herds (Hoogerwerf, 1938 & 1970). An annual home range size of 44 km2
was reported for banteng herds in Thailand. There is no significant
change in home range size between the wet and dry seasons; daily
movement does not change between these seasons, and corresponds to
about 2.5 km per day for a herd (Prayurasiddhi, 1997). Growth is
sexually dimorphic; females reach their maximum size in three to four
years and males in five to six years. Sexual maturity occurs between
two and four years (Choquenot, 1993). They can reproduce every year; 1
or 2 calves will birth after a gestation period of 285 days
(Hoogerwerf, 1970). The average longevity is 14-17 years in the wild,
and up to 26 years in captivity. Density ranges from 0.3 banteng per km2 in Huai Kha Khaeng Wildlife Sanctuary in Thailand (Prayurasiddhi, 1997), to 1 individual per km2 in Ujung Kulon National Park in Java (Hoogerwerf, 1970), and to 4 individuals per km2
for the non-native population of northern Australia (Bradshaw et al.,
2007). Banteng can be active during the day or the night, but they tend
to more nocturnal activities in areas where there is human disturbance
and hunting. Dholes (Cuon alpinus) have been reported to
severely impact the dynamic of the populations of banteng in both Alas
Purwo and Baluran National Park, Java. They mainly predate juveniles,
subadult and pregnant banteng cows, thus altering the age structure of
populations (Hedges and Tyson, 1996; Pudyatmoko, 2004).
number of banteng remaining in its native range is estimated to be only
3,000 to 5,000 individuals and the species is experiencing a rapid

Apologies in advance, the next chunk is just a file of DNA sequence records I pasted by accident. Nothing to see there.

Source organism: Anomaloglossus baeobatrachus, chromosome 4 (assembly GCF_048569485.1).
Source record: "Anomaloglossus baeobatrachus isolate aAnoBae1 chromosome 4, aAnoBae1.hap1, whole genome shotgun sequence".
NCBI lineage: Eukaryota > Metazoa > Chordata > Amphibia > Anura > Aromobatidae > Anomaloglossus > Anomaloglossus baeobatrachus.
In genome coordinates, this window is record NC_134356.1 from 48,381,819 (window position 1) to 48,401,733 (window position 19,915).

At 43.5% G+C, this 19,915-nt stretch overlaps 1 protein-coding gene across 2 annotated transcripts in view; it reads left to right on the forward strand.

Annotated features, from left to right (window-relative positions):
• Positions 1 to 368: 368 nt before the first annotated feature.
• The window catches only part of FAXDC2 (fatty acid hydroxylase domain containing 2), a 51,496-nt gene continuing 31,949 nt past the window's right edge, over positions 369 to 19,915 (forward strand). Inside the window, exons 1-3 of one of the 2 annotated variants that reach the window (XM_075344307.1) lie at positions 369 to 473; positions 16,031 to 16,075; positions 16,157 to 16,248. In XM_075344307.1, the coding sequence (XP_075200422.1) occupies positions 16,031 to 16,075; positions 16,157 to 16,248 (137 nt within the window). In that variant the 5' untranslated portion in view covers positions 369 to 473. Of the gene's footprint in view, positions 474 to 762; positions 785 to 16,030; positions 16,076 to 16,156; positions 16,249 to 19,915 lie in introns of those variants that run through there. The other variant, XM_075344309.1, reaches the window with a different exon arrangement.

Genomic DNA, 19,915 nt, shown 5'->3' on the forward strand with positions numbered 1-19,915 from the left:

decline across its entire range. There has been at least an 80%
reduction in the global banteng range in only 20 years (Hedges, 1996)
due to massive increases in human populations in south-east Asia.
Moreover, only a handful of large herds remain and other populations
are at risk of extinction due to both demographic and genetic
stochasticity. The main threats to this species are poaching, habitat
destruction and human encroachment, overgrazing by domestic cattle,
genetic introgression and disease transmission from livestock. Poaching
to sell the horns as trophies constitutes the main cause of
overexploitation of remnant populations even though the banteng is
legally protected across all its range. In 1849, 20 domesticated
banteng from Bali were introduced in Arnhem Land, Northern Territory,
Australia, during an unsuccessful attempt at European settlement in the
Cobourg Peninsula (Calaby, 1975). This founder population of banteng
has since proliferated and now numbers around 6000 individuals, still
ranging on the 2200 km2 of this remote peninsula (Bradshaw
et al., 2005). Molecular analysis has demonstrated that Australian
banteng are pure-strain of B. javanicus (Bradshaw et al.,
2006). Although non-native, these individuals constitute the
world’s largest population of banteng and number more than the
rest of the native banteng populations combined. Thus, they represent
an important demographic and genetic reservoir of this endangered
species and they could be use to reinforce declining populations of
banteng or to reintroduce this species in its former range. However,
this population has been affected by a severe bottleneck during its
introduction in Australia, and as such, its level of genetic
variability is probably reduced (Bradshaw et al., 2006). Ex situ conservation programs are implemented for banteng in US, Europe and Asia. Most of these captive individuals belong to B. j. javanicus.
Finally, several applications of assisted breeding technology have been
tried in this species, including semen cryopreservation, artificial
insemination, and interspecies embryo transfer (Johnston et al., 2002).
In 2003, an attempt was made to clone banteng in US, using DNA from
frozen banteng cells kept by San Diego Wild Animal Park.